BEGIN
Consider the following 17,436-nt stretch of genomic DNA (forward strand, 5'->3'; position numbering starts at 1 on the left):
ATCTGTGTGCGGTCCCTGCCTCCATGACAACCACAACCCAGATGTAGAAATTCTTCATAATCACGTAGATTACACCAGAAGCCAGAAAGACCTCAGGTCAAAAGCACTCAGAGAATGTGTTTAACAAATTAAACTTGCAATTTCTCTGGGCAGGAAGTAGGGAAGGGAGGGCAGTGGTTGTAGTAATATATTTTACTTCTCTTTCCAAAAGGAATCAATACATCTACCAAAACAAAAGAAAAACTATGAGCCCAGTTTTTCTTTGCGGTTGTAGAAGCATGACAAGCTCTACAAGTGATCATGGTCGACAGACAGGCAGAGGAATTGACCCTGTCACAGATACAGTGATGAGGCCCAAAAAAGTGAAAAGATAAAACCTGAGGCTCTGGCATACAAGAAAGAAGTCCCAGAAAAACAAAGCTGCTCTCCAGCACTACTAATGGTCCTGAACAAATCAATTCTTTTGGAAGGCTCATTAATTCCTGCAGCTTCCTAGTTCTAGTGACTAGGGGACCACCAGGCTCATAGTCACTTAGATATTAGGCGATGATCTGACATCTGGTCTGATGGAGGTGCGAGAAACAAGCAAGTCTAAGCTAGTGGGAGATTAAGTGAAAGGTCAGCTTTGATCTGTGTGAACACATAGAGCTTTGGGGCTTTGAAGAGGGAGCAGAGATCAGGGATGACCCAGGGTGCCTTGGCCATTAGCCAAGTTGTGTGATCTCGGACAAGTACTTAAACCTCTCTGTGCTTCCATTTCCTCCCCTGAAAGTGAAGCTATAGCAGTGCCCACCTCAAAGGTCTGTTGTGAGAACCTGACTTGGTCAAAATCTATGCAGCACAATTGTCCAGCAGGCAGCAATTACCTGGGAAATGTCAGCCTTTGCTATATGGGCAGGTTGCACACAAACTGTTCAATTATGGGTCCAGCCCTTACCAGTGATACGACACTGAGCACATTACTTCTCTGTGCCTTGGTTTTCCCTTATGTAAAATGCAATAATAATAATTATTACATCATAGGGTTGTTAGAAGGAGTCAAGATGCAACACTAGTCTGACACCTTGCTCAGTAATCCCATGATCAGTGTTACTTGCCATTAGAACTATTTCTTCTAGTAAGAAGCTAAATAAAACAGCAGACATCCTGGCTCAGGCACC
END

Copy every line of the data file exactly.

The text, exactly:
Consider the following 17,436-nt stretch of genomic DNA (forward strand, 5'->3'; position numbering starts at 1 on the left):
ATCTGTGTGCGGTCCCTGCCTCCATGACAACCACAACCCAGATGTAGAAATTCTTCATAATCACGTAGATTACACCAGAAGCCAGAAAGACCTCAGGTCAAAAGCACTCAGAGAATGTGTTTAACAAATTAAACTTGCAATTTCTCTGGGCAGGAAGTAGGGAAGGGAGGGCAGTGGTTGTAGTAATATATTTTACTTCTCTTTCCAAAAGGAATCAATACATCTACCAAAACAAAAGAAAAACTATGAGCCCAGTTTTTCTTTGCGGTTGTAGAAGCATGACAAGCTCTACAAGTGATCATGGTCGACAGACAGGCAGAGGAATTGACCCTGTCACAGATACAGTGATGAGGCCCAAAAAAGTGAAAAGATAAAACCTGAGGCTCTGGCATACAAGAAAGAAGTCCCAGAAAAACAAAGCTGCTCTCCAGCACTACTAATGGTCCTGAACAAATCAATTCTTTTGGAAGGCTCATTAATTCCTGCAGCTTCCTAGTTCTAGTGACTAGGGGACCACCAGGCTCATAGTCACTTAGATATTAGGCGATGATCTGACATCTGGTCTGATGGAGGTGCGAGAAACAAGCAAGTCTAAGCTAGTGGGAGATTAAGTGAAAGGTCAGCTTTGATCTGTGTGAACACATAGAGCTTTGGGGCTTTGAAGAGGGAGCAGAGATCAGGGATGACCCAGGGTGCCTTGGCCATTAGCCAAGTTGTGTGATCTCGGACAAGTACTTAAACCTCTCTGTGCTTCCATTTCCTCCCCTGAAAGTGAAGCTATAGCAGTGCCCACCTCAAAGGTCTGTTGTGAGAACCTGACTTGGTCAAAATCTATGCAGCACAATTGTCCAGCAGGCAGCAATTACCTGGGAAATGTCAGCCTTTGCTATATGGGCAGGTTGCACACAAACTGTTCAATTATGGGTCCAGCCCTTACCAGTGATACGACACTGAGCACATTACTTCTCTGTGCCTTGGTTTTCCCTTATGTAAAATGCAATAATAATAATTATTACATCATAGGGTTGTTAGAAGGAGTCAAGATGCAACACTAGTCTGACACCTTGCTCAGTAATCCCATGATCAGTGTTACTTGCCATTAGAACTATTTCTTCTAGTAAGAAGCTAAATAAAACAGCAGACATCCTGGCTCAGGCACC